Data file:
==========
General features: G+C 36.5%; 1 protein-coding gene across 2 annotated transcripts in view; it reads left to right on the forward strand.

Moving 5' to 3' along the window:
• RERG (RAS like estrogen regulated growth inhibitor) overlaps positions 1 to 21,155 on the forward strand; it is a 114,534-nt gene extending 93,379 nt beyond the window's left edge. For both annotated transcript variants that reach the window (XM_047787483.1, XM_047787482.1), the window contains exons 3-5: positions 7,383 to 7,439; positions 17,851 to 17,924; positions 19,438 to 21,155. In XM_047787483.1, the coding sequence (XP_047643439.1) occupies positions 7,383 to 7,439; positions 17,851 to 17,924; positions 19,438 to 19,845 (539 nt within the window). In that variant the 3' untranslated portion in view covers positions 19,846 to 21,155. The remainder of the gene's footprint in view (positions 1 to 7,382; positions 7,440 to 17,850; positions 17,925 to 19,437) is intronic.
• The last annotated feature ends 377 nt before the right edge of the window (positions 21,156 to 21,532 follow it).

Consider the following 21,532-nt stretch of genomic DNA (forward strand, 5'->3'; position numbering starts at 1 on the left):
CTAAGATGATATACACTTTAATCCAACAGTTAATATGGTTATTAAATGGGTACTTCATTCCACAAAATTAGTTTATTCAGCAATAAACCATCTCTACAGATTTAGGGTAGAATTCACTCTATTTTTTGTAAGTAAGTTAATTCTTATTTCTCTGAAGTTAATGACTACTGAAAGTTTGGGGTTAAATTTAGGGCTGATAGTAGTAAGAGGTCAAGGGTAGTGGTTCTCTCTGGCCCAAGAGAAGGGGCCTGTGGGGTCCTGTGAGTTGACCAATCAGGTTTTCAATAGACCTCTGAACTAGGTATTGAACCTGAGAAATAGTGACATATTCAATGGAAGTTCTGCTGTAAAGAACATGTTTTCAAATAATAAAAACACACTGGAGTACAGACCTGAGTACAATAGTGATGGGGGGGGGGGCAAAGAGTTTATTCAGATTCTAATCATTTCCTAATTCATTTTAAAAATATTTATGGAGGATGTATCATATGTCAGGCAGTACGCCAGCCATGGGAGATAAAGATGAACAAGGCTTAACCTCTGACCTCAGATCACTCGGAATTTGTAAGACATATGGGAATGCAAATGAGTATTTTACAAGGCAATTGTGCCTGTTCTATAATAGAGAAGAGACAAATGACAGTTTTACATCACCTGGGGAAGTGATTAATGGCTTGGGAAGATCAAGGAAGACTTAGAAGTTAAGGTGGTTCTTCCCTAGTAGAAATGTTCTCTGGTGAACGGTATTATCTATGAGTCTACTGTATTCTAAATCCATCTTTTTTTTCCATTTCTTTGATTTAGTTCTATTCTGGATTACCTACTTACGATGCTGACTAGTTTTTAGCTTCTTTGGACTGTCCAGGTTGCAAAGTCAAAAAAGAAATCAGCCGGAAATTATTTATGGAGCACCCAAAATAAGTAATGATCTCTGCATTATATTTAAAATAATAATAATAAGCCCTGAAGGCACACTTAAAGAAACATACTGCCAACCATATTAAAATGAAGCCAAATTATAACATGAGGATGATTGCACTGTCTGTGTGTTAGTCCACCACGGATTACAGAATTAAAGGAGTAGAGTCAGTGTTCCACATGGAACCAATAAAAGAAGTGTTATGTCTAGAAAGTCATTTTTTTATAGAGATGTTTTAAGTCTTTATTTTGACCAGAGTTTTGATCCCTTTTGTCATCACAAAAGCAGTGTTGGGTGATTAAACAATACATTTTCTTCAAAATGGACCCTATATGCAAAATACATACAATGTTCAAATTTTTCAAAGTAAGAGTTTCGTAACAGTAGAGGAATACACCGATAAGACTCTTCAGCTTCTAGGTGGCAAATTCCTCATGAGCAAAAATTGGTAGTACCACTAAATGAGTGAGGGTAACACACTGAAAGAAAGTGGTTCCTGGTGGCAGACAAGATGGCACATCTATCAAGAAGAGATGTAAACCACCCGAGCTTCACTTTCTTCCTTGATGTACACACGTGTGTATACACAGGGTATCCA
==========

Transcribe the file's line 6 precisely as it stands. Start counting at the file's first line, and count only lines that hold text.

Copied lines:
CTAAGATGATATACACTTTAATCCAACAGTTAATATGGTTATTAAATGGGTACTTCATTCCACAAAATTAGTTTATTCAGCAATAAACCATCTCTACAGATTTAGGGTAGAATTCACTCTATTTTTTGTAAGTAAGTTAATTCTTATTTCTCTGAAGTTAATGACTACTGAAAGTTTGGGGTTAAATTTAGGGCTGATAGTAGTAAGAGGTCAAGGGTAGTGGTTCTCTCTGGCCCAAGAGAAGGGGCCTGTGGGGTCCTGTGAGTTGACCAATCAGGTTTTCAATAGACCTCTGAACTAGGTATTGAACCTGAGAAATAGTGACATATTCAATGGAAGTTCTGCTGTAAAGAACATGTTTTCAAATAATAAAAACACACTGGAGTACAGACCTGAGTACAATAGTGATGGGGGGGGGGGCAAAGAGTTTATTCAGATTCTAATCATTTCCTAATTCATTTTAAAAATATTTATGGAGGATGTATCATATGTCAGGCAGTACGCCAGCCATGGGAGATAAAGATGAACAAGGCTTAACCTCTGACCTCAGATCACTCGGAATTTGTAAGACATATGGGAATGCAAATGAGTATTTTACAAGGCAATTGTGCCTGTTCTATAATAGAGAAGAGACAAATGACAGTTTTACATCACCTGGGGAAGTGATTAATGGCTTGGGAAGATCAAGGAAGACTTAGAAGTTAAGGTGGTTCTTCCCTAGTAGAAATGTTCTCTGGTGAACGGTATTATCTATGAGTCTACTGTATTCTAAATCCATCTTTTTTTTCCATTTCTTTGATTTAGTTCTATTCTGGATTACCTACTTACGATGCTGACTAGTTTTTAGCTTCTTTGGACTGTCCAGGTTGCAAAGTCAAAAAAGAAATCAGCCGGAAATTATTTATGGAGCACCCAAAATAAGTAATGATCTCTGCATTATATTTAAAATAATAATAATAAGCCCTGAAGGCACACTTAAAGAAACATACTGCCAACCATATTAAAATGAAGCCAAATTATAACATGAGGATGATTGCACTGTCTGTGTGTTAGTCCACCACGGATTACAGAATTAAAGGAGTAGAGTCAGTGTTCCACATGGAACCAATAAAAGAAGTGTTATGTCTAGAAAGTCATTTTTTTATAGAGATGTTTTAAGTCTTTATTTTGACCAGAGTTTTGATCCCTTTTGTCATCACAAAAGCAGTGTTGGGTGATTAAACAATACATTTTCTTCAAAATGGACCCTATATGCAAAATACATACAATGTTCAAATTTTTCAAAGTAAGAGTTTCGTAACAGTAGAGGAATACACCGATAAGACTCTTCAGCTTCTAGGTGGCAAATTCCTCATGAGCAAAAATTGGTAGTACCACTAAATGAGTGAGGGTAACACACTGAAAGAAAGTGGTTCCTGGTGGCAGACAAGATGGCACATCTATCAAGAAGAGATGTAAACCACCCGAGCTTCACTTTCTTCCTTGATGTACACACGTGTGTATACACAGGGTATCCA